jeanqasaur20 karma

Hi James! Thanks for doing this AMA. :) What is your top advice for giving humorous talks? Do you think it's different being funny as a black man or as some other kind of underrepresented minority (for instance, a woman)? Also, do you think humor in Computer Science works differently from humor in general (for instance standup comedy)?

JamesMickensAMA40 karma

My main piece of advice is that if you’re trying to give a humorous talk, you have to continually thread humor into your presentation. You can’t just add three jokes and then expect that people will say “That was a funny talk!” afterwards. In general, any piece of communication (verbal or written, funny or not-funny) should have a small number of narrative themes; every part of the communication must reinforce those themes.

With respect to picking a particular style of humor for a talk, you have to do what feels natural. What kind of stuff do you find funny in real life? What comedians or movies or TV shows make you laugh? Study those performances, and think explicitly about why they succeed or fail. Then, apply that same type of analysis to your own stuff. When you give a practice talk, see what resonates with people and what doesn’t. Don’t be afraid to throw stuff away that isn’t working!

With respect to humor in computer science (or science in general), I actually think that there are a lot of opportunities to find comedy! My attitude in life is that, unless you’re directly helping to end war, poverty, and homelessness at the same time, you don’t have the right to be ultra-serious. I think that if scientists reflect on their day-to-day routines, they’ll find a lot of funny moments. The tricky part is expressing that humor to people who may not share your exact day-to-day routine. That’s why I think that it’s so important to observe people who do this well, and think explicitly about how their delivery creates humor. Also, as mentioned above, you have to practice the art of comedy in particular, and storytelling in general! Or make a pact with Satan to give you unholy powers. Hint: DO NOT MAKE A PACT WITH SATAN.

On the topic of being funny as a black person (or, more broadly, an underrepresented person), the trickiest part is that being funny is the process of making people accept your narrative, and, as someone from an underrepresented group, you may have to work harder to get credibility. There’s no easy way to get around this challenge. You have to practice your story-telling skills, and learn how to read body language and tone so that you can establish a good connection with your audience.

eaturbrainz9 karma


Well now you tell me. Oh well, better go scuff these calligraphic P's and lambda signs and astrological markings off my floor.

JamesMickensAMA18 karma

Try not to beat yourself up. Who hasn’t made an ill-advised pact with Satan and then been forced to deal with the consequences? This is why my office occasionally fills with ill-tempered scorpions that taunt me about my failed romantic relationships. #JustAnotherDayAsAComputerScientist

DanceExMachina15 karma

Damn it, I wrote a long question and it got lost somehow. This is the short version:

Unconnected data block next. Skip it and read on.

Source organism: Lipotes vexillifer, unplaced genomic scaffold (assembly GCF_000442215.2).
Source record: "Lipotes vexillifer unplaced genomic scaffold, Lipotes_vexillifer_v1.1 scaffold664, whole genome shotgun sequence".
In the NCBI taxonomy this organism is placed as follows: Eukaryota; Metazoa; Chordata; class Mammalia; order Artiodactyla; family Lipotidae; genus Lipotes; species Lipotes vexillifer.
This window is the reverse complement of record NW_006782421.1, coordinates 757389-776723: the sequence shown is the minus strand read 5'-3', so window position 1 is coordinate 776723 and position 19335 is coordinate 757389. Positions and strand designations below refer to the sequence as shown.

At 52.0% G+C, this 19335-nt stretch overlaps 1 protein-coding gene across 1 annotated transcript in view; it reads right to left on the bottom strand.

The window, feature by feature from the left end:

1) Your research profile blurb thingy is great - favourite Black Sabbath album and have you seen them live?

2) Do you think a computer scientist can successfully balance theory and applications in a research career? Any tips for that (for someone who'll start a PhD this October and mostly has experience in theoretical research up to now)?

3) Microsoft Research seems like a really positive thing for research-level computer science to me. Do you think it's a good model? Will there be more (or fewer or the same) places like that 10 years from now?

4) I've never seen any Seinfeld.

5) Oh yeah and how did you survive grad school?

JamesMickensAMA21 karma

1) My favorite Black Sabbath album is “Sabotage.” It isn’t their heaviest album, but I love the crazy production on it. It’s sounds like Black Sabbath is performing in a cavernous space station! Or something. I’ll reflect on this more and let you know when I’ve devised a more appropriate metaphor :-).

2) As a PhD student, it’s important to look out for your own career! Unlike in undergrad, where you’re mostly given problems that have known solutions, in a PhD program, you’re expected to ask questions that haven’t been asked before, and then generate answers to those problems. Generating those answers will take a lot of hard work and sleepless nights :-). So, you have to pick problems that you think are important. Then you need to talk to other smart people and see if they think that the problem is important. It’s perfectly acceptable to work on something that other people might think is unimportant. However, one of the most important lessons that I’ve learned in life is the value of smart people who will be unflinchingly honest about your research. It’s difficult to take criticism, but it’s much better to have a bad idea snuffed out on Day 3 of its existence instead of Year 3 of your PhD. With regard to your specific question about balancing theory and practice, I’d recommend that you mention your desired balance to your advisor at the beginning. Then, try to select projects that adhere to that balance.